A convenience method that repeatedly applies the step method until $end_time is reached, the target number of iterations is reached or the layout gets paused. After each step it changes the temperature in the direction of the end temperature. $end_time defaults to some huge number, so if it's not given the loop will be completely controlled by the target number of iterations. Giving 0 as $end_time will do only one step (including lowering of temperature and iterations left).

_gloss basically equivalent to:

    if ($aglo->iterations <= 0) croak("No more iterations left");
    my $lambda = ($aglo->temperature / $aglo->end_temperature) ** (1 / $aglo->iterations);
    $aglo->paused(0);
    while ($aglo->iterations > 0 && !$aglo->paused) {
        $aglo->step;

        $aglo->temperature($aglo->temperature / lambda);
        $aglo->iterations( $aglo->iterations() - 1);

        return if $end_time <= time();
    }
$aglo->gloss(%parameters)

This method does a complete graph layout. It first sets temperatures and iterations from the given %parameters (using init_gloss) and randomizes all coordinates (unless requested not to). It then iterates as many times as requested (using _gloss) or until the layout gets paused.

If requested it can also monitor the progress of the layout. This means that at the start and at regular times thereafter (including the end) a given callback gets called which can then do things like display the current configuration. A simple monitor based on gnuplot comes with this package, see Graph::Layout::Aesthetic::Monitor::GnuPlot.

%parameters represents key/value pairs used to pass parameters. Recognized are:

begin_temperature => $temperature

Starting temperature, defaults to 100

end_temperature => $end_temperature

Ending temperature, defaults to 1e-3

iterations => $iterations

Number of iterations requested, defaults to 1000.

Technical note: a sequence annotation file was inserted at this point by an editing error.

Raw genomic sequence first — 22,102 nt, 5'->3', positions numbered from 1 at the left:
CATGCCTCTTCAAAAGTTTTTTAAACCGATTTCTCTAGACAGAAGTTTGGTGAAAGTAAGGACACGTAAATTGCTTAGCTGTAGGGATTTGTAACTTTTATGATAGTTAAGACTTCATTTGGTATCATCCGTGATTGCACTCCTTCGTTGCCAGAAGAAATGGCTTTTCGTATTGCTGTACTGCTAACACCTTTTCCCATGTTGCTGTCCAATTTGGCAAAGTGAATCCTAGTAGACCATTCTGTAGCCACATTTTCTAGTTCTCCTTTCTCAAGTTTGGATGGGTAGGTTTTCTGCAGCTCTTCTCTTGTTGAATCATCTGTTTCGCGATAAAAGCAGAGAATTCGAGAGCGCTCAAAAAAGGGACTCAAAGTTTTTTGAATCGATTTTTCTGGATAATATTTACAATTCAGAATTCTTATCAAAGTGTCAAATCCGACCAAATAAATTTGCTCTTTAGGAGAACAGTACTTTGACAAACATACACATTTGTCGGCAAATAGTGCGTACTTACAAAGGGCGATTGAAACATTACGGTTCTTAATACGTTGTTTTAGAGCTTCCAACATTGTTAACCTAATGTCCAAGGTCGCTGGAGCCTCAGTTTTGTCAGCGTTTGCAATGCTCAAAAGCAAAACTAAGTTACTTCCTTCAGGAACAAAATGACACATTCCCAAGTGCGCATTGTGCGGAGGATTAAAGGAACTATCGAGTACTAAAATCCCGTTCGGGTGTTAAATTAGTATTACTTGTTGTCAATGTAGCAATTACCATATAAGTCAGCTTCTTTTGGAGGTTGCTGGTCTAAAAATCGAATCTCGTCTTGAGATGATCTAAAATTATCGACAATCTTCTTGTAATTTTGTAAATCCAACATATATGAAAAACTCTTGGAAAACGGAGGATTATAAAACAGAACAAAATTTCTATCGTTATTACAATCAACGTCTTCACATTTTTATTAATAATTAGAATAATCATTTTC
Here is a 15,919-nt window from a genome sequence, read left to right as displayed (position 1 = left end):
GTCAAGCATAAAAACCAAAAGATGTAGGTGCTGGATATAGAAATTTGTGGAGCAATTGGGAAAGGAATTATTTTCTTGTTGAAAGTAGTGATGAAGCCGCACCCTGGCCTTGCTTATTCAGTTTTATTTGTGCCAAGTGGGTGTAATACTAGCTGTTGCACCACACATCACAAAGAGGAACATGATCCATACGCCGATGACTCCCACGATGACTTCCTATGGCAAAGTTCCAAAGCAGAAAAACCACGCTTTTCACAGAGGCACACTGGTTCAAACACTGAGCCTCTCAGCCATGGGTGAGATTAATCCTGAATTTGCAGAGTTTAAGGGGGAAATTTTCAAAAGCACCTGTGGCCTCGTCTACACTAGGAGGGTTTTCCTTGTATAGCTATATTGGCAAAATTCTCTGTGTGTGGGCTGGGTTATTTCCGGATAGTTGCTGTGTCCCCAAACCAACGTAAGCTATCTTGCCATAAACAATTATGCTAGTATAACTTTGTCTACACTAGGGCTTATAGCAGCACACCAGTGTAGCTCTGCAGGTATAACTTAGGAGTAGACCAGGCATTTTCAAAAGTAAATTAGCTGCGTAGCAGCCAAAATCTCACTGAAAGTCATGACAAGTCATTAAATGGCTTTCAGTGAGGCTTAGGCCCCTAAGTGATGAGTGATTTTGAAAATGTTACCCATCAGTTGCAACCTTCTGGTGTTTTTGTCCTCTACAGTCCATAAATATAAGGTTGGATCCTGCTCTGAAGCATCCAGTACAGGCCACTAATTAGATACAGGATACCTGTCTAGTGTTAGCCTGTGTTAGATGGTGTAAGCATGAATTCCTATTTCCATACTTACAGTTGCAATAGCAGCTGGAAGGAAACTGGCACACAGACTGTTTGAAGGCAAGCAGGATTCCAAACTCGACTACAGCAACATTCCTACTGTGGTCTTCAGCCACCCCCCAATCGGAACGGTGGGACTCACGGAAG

hold => $boolean

If given a false value (the default), all vertex coordinates will be randomized before the iterations start. If given a true value, the vertex coordinates will remain what they were before this method call (supposedly because you did some explicit placement before or want to further optimize a previously generated layout).

monitor => $monitor

If given, $monitor will be called once initially and then periodically (and once for the final configuration) like this if it's a CODE reference:

    $monitor->($aglo);

and like this if it's an object:

    $monitor->plot($aglo);

You can use this to monitor (and optionally pause) the layout progress.

The default is no monitoring.

monitor_delay => $seconds

Indicates that you want the monitor callback activated every $seconds seconds (defaults to 2). The time is checked only at the end of each iteration, so the callbacks can come at a lower rate if your steps take very long. Using 0 as delay will cause the monitor callback to be called after each iteration.

@gradient = $aglo->gradient

Does an aesthetic forces calculation and returns the steps it would like to apply to each vertex (neither jitter nor temperature based limitation will have been applied). It returns a step for each vertex as an array reference to coordinate displacements.

$gradient = $aglo->gradient

This is the same as

    $gradient = [$aglo->gradient];

If you just wanted to know how many elements are in the gradient, this would be the same as the number of vertices, so

    $aglo->topology->nr_vertices;
$stress = $aglo->stress

Returns the length of the gradient vector in the vertices*dimensions dimensional configuration space. This gives you an idea about how good or bad the current state is.

$old_temperature = $aglo->temperature(?$new_temperature ?, $warn??);

If given a $new_temperature argument, it will set the temperature to that. The temperature will remain unchanged otherwise. If $warn is true (the default), it will complain if you set the temperature to lower than the current end_temperature.